The Paper

A piece of white printer paper hangs on a cork board outside the chorus room. It reads:

My eyes scan the paper once, then once again.

Four sopranos, four tenors, four basses, four altos. A perfectly balanced chamber choir. The same chamber choir I was proud to be a member of since freshman year of high school.

Four sopranos, four tenors, four basses… and three altos.

Tears begin to run down my face. My hands begin to shake. My eyes scan the paper again and again as if the innocent, white printer paper is playing a trick on me.

Surely, there was a reason why my name was missing as the fourth alto in my high school’s elite audition-only choir. After three years in this elite, audition-only choir, after five years of singing with the same director, surely there was a reason why my name, Zoe Katz, was left of the sheet of paper that listed the names of the sixteen– fifteen– members of this elite, audition-only choir.

Zoe Katz, a senior, the senior, the student president of the North Oconee High School Choir Program, a devoted singer who spent thousands of hours rehearsing with the same students, the same director, over and over again. Who spent ten years of her life working towards college auditions to become an opera singer, who spent the summer in a choral intensive in Pennsylvania, was left out of the group that would surely book her ticket into the best conservatories in the country.

My choir director rounds the corner, stacks of paper in her hands. I look at her, openly weeping, hot and angry, my face red and swollen. She sighs. She seems apologetic. “Come in my office,” She says. “Let’s talk.”   

I sit in the same grey chair in which I have always sat. I have chosen sheet music for concerts here. I have practiced for All-State and Honor Choir auditions here. I have napped here. I’ve even babysat my director’s children here.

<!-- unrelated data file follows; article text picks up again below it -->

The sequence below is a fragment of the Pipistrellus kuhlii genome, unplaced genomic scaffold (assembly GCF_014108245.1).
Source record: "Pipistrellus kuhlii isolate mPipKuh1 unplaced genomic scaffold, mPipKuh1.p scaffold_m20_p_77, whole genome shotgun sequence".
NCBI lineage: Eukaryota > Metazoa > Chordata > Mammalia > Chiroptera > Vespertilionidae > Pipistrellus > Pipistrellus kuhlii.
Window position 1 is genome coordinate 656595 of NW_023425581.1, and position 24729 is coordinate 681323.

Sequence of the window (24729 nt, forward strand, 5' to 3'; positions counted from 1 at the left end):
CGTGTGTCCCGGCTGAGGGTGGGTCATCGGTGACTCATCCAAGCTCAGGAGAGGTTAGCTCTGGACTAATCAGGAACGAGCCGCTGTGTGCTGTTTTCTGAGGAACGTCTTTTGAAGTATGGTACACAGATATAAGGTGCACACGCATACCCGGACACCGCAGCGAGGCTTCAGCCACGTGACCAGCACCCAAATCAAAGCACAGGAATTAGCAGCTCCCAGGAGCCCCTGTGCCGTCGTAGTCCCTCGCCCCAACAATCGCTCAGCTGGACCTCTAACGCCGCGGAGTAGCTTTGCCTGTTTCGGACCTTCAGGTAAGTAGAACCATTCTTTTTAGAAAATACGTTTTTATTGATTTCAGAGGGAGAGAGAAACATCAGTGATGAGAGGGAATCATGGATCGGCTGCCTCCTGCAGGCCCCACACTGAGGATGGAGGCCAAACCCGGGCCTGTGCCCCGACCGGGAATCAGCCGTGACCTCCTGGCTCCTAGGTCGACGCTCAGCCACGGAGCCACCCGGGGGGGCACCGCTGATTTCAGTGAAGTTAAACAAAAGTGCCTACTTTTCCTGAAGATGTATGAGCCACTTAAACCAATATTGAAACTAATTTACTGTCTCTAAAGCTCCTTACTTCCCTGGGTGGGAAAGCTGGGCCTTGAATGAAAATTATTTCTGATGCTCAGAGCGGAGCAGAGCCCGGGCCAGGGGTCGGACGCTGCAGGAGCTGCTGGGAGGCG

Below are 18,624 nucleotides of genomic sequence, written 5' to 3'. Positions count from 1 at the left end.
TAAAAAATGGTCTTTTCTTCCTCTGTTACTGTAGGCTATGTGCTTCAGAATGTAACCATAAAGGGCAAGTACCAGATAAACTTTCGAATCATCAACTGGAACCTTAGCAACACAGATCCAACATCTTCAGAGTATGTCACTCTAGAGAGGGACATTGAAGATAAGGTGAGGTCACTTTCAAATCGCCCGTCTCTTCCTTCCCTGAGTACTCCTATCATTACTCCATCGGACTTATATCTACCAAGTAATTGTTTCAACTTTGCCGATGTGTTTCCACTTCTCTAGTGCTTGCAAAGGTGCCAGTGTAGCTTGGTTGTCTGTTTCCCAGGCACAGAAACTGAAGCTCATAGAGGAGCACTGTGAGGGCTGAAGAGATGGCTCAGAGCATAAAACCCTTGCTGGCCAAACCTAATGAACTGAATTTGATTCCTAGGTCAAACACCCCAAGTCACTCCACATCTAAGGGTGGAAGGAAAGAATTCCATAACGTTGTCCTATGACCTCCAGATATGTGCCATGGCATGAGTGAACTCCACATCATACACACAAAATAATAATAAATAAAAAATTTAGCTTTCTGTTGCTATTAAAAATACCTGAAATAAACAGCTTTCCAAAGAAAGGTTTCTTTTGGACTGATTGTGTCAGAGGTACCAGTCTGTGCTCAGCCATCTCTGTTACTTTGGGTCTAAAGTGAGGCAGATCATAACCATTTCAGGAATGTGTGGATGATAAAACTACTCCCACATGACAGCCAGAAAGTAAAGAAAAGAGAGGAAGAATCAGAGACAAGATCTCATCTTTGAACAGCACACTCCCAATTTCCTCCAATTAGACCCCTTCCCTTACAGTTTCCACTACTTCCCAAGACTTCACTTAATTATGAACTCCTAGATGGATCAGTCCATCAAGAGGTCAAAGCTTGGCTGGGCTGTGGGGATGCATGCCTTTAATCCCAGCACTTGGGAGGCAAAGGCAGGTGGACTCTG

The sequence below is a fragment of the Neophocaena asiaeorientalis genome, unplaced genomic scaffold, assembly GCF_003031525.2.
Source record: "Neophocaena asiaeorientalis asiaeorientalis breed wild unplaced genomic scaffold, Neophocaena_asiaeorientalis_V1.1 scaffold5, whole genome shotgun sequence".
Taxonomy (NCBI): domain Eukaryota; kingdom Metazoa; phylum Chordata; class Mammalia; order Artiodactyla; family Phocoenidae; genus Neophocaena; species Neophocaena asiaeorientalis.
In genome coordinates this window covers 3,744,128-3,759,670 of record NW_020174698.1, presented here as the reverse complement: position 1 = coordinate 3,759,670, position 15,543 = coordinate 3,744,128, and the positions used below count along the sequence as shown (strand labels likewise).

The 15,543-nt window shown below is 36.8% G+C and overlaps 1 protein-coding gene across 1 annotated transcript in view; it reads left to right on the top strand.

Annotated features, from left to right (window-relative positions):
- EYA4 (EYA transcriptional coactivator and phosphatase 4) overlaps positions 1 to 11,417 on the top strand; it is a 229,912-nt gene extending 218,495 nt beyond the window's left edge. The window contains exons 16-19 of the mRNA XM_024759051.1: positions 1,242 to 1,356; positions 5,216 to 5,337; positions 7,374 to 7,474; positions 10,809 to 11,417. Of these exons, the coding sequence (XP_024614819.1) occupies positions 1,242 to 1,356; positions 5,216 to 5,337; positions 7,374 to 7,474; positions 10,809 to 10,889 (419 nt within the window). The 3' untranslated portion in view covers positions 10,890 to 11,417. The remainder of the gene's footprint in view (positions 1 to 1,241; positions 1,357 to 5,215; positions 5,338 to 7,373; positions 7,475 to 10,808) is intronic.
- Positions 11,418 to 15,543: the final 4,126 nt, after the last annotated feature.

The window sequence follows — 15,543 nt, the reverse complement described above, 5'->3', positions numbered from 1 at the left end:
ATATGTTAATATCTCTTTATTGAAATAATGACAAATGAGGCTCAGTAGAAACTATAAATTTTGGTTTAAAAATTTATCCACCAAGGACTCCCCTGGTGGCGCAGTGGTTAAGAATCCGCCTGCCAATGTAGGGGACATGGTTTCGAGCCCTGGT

I’m still crying. Renee Costigan, my choir director since seventh grade, looks at me. She still seems apologetic.

“You had a bad audition, Zoe.” She says. Her voice is atonal and pitchy, like a missed note on black keys. She has wild, black, tangled hair and a lazy eye that seems to follow you when you mess up a measure of sight reading. When she talks, spittle forms on her lips, and when her back is turned, focused on the piano or sheet music, teenagers mock her relentlessly about these attributes. I used to defend her or tell them to knock it off. Now, I want to stand alongside my peers and make fun of a grown woman who seemingly doesn’t brush her hair.

I tell her I don’t understand. She knows I have audition anxiety; she’s heard me sing for five years, it’s my senior year, come on, Mrs. Costigan, please, you know me.

She remains resolute. I gave a bad audition.

I tell her it makes no sense. Why have an unbalanced group? Why four sopranos, four tenors, four basses, and three altos? The same sixteen people sang together last year. We received awards and praise. Why the change now? Why fifteen?

“You can still remain involved in choir. You can still be president.” She says as if this consolation prize is not using my time and talents to take advantage.

I look at her. The same face I have looked at for five years, the same face that has smiled at me as I win a solo or receive an award or nail an audition. She had held my hand when I dumped my first boyfriend. She has promised to write me letters of recommendation. Those letters are the key to college applications. The key to my college auditions. The key to my future.

Wetness has dampened the collar of my shirt. I can barely see her face– the face I trusted– because of my vision clouding with tears. It’s my senior year.

Later, I will regret the next few minutes. Later, I will feel pride when I think back to what I am about to do. Later, I will find new passions, evolve and grow not only as a student and as a human, but as an artist. Later, I will feel grateful that I spent my senior year discovering playwriting and directing and European History, rather than agonizing over the approval of a woman who would never matter, in the long run. Later, later, later.

Now, I look at Renee Costigan. With my voice thick, stuck in the back of my throat from mucus and anger, I call her a fucking bitch and leave.

A fucking bitch.

There go those letters of recommendation.